Directors Showcase Weekend to spotlight B.C. filmmakers at Vancouver International Film Centre

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      An upcoming film retrospective this weekend will offer an opportunity to reflect on the cinematic accomplishments of British Columbian filmmakers, who will get the spotlight in Vancouver.

      The first annual Directors Guild of Canada B.C. District Council Directors Showcase Weekend will be held from Friday to Sunday (September 7 to 9) at Vancity Theatre.

      The lineup assembles screenings significant works that span a variety of genres, time periods, and even countries.

      Bye Bye Blues

      An essential classic is Anne Wheeler's 1989 Second World War romance-drama Bye Bye Blues, about a woman who joins a dance band after she returns home to Alberta when her husband is transferred to Singapore.

      A few films take a look at the screen industry itself.

      Richard Martin's 2013 documentary Backbone: Vancouver Experimental Cinema 1967-1981 takes a look at a period when local filmmakers, such as Alex MacKenzie, Ron Burnett, Colin Browne, Stan Fox, and Peg Campbell, contributed to Canada's growth in experimental film.  

      Keepers of the Magic

      Meanwhile, Vic Sarin's 2016 documentary Keepers of the Magic delves into the art of cinematography and features cinematographers such as Vittorio Storaro, Roger Deakins, Gordon Willis, and John Seale.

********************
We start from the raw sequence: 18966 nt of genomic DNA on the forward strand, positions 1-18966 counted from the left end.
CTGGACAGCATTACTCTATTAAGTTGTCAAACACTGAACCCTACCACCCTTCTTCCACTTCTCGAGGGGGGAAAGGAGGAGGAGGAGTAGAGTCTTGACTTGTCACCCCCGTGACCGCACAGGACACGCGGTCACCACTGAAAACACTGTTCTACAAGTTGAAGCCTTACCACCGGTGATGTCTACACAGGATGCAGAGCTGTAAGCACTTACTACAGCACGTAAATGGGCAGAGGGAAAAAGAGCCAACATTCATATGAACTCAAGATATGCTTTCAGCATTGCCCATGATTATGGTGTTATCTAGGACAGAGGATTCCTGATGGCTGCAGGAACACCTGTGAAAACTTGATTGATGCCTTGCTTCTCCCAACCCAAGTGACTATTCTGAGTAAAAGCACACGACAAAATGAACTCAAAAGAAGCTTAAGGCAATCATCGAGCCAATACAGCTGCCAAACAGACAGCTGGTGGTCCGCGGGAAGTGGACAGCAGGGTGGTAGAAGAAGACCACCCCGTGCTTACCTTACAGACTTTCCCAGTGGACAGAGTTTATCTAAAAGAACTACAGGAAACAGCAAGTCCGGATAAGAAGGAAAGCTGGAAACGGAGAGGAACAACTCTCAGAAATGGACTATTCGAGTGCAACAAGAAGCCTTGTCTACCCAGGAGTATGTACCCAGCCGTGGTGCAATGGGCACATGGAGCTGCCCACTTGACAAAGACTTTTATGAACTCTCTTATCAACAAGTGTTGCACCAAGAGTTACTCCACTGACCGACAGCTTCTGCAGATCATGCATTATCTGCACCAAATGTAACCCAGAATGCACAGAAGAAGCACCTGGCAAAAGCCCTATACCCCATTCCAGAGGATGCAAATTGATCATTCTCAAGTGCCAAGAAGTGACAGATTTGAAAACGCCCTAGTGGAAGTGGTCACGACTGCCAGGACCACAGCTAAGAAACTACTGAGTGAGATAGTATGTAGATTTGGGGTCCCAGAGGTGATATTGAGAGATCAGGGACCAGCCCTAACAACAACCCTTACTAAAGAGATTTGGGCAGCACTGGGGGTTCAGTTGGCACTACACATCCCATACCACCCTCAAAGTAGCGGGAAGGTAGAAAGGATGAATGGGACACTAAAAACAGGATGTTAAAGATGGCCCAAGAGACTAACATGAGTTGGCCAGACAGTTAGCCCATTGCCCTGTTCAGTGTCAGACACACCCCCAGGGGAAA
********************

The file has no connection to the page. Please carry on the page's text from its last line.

Two other documentaries address topical issues.

      Charles Wilkinson's 2015 documentary Haida Gwaii: On the Edge of the World captures both the beauty and issues of the British Columbian archipelago that faces questions about longterm environmental sustainability.

      On Putin's Blacklist

      While that one looks within our own province, Boris Ivanov looked abroad for his 2017 documentary On Putin's Blacklist which tackles xenophobia, racism, homophobia, and adoption issues are playing out in contemporary Russia.   

      On the fiction side of things, Julia Kwan's directorial debut Eve and the Fire Horse, about a 9-year-old Chinese Canadian girl growing up in a Vancouver household that is undergoing cross-religious influences of Buddhism and Catholicism.

      Eve and the Fire Horse

      Also in the mix is Rachel Talalay's take on the post-apocalyptic British comic series Tank Girl which she adapted for the big screen with her 1995 feminist action fantasy.

      Several of the directors will be in attendance for the screenings and receptions (to be held between screenings).

      There's also a collection of short films from filmmakers such as Zach Lipovsky, Nimisha Mukerji, Jem Garrard, Gary Hawes, and Roy Hayter.

      Full details are available at the Vancity Theatre website.